I just recently purchased this first edition Natalie Wood biography in the middle of my current James Dean obsession and after watching Rebel Without a Cause – although my favorite Natalie Wood movie is Splendor in the Grass. I like to get memoirs or autobiographies, rather than biographies, if possible so I can have a firsthand account of what actually happened. Sadly Natalie’s life was cut short in 1981 at the age of 43, so all we have is her sister’s book, Natalie A Memoir By Her Sister Lana Wood published in 1984.
I have always been fascinated by Natalie Wood. She knew both James Dean and Elvis, two of my favorites. As I mentioned, she was in two of my favorite old movies. The mystery surrounding her death and the fact she drowned even though she was deathly afraid of the water. I have read both of RJ’s memoirs – RJ is Robert Wagner, Natalie’s husband whom she married twice from 1957-1962 and again ten years later in 1972 until her death in 1981. This was my first Natalie Wood book. I have had her biography for years, but have yet to read it but I will now, sooner rather than later.
Lana’s book about her sister Natalie was very entertaining, but not as informative as I would have liked – which is why I will be reading that biography soon. The book was half about Lana’s life and half about Natalie’s. It was not organized very well – kept jumping back and forth rather than progressing chronologically. It seemed Lana idolized her older sister Natalie, but there also seemed to be a lot of jealousy on Lana’s part. She did not mention much about the filming of Rebel Without a Cause or Splendor in the Grass or Natalie’s time with Elvis. Maybe those are just things I am interested in and are the most important to me. She mentioned them but maybe only a page on each. Lana did not mentioned Natalie’s affair with Rebel director Nicholas Ray. Lana did write about Natalie’s relationships with Warren Beatty and Dennis Hopper, but not in too much detail. Even her marriages with RJ weren’t given much detail. Maybe because it was her sister’s account, and Lana did not know the details. Or maybe because it was only three years after Natalie’s death, and Lana did not want to reveal too much. I did find strange that at the time this book was written RJ would not talk with Lana nor let her see Natalie’s kids.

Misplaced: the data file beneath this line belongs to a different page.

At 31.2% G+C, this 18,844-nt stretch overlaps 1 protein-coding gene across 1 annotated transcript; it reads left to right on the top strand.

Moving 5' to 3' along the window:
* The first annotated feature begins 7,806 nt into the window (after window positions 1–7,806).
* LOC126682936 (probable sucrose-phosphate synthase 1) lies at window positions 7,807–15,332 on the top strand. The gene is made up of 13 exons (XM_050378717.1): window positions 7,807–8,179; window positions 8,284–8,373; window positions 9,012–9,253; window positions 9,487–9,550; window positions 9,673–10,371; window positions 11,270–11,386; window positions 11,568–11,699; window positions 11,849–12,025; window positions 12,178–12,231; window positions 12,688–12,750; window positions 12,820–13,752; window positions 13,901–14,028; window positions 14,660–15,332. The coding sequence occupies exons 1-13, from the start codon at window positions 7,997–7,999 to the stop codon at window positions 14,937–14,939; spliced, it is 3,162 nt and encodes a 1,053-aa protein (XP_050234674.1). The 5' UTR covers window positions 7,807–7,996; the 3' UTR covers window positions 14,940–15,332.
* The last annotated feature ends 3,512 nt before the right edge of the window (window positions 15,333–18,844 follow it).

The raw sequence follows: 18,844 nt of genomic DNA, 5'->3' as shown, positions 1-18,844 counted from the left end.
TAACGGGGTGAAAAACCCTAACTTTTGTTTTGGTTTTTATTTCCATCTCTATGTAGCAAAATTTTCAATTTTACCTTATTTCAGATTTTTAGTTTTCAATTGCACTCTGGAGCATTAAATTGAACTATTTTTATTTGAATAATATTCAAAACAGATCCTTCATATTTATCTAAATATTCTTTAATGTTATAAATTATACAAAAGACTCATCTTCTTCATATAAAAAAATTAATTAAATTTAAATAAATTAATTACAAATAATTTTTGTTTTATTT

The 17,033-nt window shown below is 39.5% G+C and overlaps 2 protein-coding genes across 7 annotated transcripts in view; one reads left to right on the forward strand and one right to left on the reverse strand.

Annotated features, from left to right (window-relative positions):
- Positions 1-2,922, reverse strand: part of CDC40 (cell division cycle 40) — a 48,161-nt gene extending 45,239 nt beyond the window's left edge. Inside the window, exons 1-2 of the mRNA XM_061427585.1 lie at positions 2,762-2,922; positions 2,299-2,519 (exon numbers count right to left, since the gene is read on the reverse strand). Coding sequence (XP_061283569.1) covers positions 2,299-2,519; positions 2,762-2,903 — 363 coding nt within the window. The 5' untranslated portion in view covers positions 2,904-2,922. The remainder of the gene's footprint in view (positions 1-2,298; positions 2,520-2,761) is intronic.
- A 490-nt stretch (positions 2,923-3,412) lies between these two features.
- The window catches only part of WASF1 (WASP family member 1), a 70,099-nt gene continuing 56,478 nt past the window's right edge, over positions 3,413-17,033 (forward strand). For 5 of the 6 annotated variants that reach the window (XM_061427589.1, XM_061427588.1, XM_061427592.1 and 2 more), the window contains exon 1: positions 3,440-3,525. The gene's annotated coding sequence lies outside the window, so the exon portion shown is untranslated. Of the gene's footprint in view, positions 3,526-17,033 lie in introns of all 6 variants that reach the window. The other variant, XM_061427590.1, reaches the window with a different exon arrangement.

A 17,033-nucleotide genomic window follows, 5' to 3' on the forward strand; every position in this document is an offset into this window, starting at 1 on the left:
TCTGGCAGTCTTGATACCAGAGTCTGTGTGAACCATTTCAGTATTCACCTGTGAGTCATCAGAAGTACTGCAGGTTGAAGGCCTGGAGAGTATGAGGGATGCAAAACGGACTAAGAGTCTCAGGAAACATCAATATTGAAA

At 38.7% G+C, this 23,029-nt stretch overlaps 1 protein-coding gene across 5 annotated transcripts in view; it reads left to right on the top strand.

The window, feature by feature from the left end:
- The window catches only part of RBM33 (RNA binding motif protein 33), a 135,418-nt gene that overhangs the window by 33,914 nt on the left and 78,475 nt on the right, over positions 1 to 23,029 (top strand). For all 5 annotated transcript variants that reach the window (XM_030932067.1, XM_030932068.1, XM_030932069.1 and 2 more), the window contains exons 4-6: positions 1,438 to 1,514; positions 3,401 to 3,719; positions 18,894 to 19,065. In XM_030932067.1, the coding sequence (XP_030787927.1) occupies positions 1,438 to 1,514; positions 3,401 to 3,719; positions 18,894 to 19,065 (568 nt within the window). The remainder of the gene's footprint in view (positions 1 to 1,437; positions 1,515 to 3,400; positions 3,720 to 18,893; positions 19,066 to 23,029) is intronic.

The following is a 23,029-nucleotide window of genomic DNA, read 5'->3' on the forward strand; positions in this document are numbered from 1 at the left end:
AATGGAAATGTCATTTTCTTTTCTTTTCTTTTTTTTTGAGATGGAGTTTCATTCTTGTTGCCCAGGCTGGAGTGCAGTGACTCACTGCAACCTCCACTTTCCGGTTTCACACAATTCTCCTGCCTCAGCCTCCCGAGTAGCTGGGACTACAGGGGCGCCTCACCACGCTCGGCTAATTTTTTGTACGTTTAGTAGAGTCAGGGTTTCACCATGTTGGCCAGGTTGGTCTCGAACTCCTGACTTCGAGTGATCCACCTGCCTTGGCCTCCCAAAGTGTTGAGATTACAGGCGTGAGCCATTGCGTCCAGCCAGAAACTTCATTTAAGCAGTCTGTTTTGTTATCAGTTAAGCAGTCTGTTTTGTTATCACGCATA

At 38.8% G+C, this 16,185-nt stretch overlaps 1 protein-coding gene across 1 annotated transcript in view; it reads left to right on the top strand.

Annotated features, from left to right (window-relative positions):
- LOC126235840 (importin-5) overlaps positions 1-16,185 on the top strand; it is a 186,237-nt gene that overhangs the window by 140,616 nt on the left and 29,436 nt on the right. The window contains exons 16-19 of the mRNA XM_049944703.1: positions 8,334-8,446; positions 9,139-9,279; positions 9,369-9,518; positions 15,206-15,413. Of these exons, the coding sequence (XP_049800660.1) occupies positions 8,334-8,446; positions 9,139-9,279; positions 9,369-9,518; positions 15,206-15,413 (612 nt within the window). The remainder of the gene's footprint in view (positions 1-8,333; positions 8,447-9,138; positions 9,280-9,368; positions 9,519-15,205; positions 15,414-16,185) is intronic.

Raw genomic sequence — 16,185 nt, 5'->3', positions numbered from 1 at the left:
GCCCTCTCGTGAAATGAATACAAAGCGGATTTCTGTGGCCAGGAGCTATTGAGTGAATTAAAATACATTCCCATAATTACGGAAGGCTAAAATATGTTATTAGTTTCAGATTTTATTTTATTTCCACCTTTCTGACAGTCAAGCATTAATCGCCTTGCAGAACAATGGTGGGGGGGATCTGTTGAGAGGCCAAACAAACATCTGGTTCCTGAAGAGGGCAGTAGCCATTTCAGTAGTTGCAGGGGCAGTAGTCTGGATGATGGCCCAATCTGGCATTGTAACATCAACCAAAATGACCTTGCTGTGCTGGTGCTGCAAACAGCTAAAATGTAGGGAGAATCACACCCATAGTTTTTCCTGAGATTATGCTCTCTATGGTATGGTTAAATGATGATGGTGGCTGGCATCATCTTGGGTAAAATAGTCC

Like I mentioned, Lana Wood’s book about her sister Natalie was very entertaining, but not overly informative. I did learn a lot about Lana though. I had no idea she was a Bond girl.